Mentions: Kim used Feulgen, Unna-Pappenheim, Brachet, acridine orange, and hematoxylin-eosin stains to characterize nucleic acid distribution in PVS (Table 1). The Feulgen stain was used to visualize cell nuclei, basophile granules, and other structures containing DNA inside p-subvessels by virtue of its capacity to penetrate the cellular membrane. He also imaged basophile particles and p-microcells in the sinuses of primo-nodes (Figure 3(a)). As a result of acid hydrolysis of DNAs [38], it stains them red as showed in many images of endothelial cell nuclei in walls of p-subvessels. The elongated, rod-like nuclei of p-subvessel endothelial cells work as a unique marker of PVS. In Kim's studies, the DNA of p-microcell nucleosome was stained by Feulgen reaction while DNA in p-microcell nucleoplasm was revealed by the Brachet stain [7].

Bottom Line: However, he did not disclose in detail his methods.Consequently, his results are relatively obscure from the vantage point of contemporary scientists.Traditionally, it was not normally necessary to describe the method used unless it is significantly deviated from the original method.

View Article: PubMed Central - PubMed

Affiliation: Department of Anatomy, Physiology and Pharmacology, College of Veterinary Medicine, Auburn, AL 36849, USA ; School of Kinesiology, Auburn University, Auburn, AL 36849, USA ; Edward Via College of Osteopathic Medicine, Auburn, AL 36849, USA.

ABSTRACT
In the 1960s Bong Han Kim discovered and characterized a new vascular system. He was able to differentiate it clearly from vascular blood and lymph systems by the use of a variety of methods, which were available to him in the mid-20th century. He gave detailed characterization of the system and created comprehensive diagrams and photographs in his publications. He demonstrated that this system is composed of nodes and vessels, and it was responsible for tissue regeneration. However, he did not disclose in detail his methods. Consequently, his results are relatively obscure from the vantage point of contemporary scientists. The stains that Kim used had been perfected and had been in use for more than 100 years. Therefore, the names of the stains were directed to the explicit protocols for the usage with the particular cells or molecules. Traditionally, it was not normally necessary to describe the method used unless it is significantly deviated from the original method. In this present work, we have been able to disclose staining methods used by Kim.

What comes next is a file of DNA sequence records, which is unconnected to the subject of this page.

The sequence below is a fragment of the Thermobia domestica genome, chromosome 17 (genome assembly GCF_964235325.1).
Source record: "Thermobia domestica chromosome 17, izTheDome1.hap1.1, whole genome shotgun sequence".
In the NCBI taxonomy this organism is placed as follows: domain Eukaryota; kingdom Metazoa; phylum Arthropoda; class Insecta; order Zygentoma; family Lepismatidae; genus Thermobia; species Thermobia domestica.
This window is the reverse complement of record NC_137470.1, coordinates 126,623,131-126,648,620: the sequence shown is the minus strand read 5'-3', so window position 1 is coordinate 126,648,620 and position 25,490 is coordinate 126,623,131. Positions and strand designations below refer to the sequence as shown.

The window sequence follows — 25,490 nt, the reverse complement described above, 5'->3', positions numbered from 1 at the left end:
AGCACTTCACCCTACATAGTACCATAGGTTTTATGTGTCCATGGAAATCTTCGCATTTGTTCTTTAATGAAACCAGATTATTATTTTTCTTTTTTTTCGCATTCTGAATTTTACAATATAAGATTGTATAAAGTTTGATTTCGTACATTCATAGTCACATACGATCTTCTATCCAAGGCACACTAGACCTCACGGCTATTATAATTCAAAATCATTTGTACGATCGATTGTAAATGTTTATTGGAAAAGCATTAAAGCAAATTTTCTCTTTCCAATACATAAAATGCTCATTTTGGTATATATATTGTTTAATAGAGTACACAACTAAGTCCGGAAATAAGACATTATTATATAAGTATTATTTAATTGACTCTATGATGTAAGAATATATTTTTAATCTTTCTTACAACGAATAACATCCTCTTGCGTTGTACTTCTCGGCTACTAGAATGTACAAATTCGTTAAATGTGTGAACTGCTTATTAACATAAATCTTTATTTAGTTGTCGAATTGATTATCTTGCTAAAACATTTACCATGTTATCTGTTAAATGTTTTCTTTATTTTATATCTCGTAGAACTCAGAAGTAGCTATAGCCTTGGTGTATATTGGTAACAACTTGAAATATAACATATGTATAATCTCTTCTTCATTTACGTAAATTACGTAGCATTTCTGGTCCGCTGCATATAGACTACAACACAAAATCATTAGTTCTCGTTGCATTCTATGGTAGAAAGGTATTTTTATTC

No MeSH data available.


Related in: MedlinePlus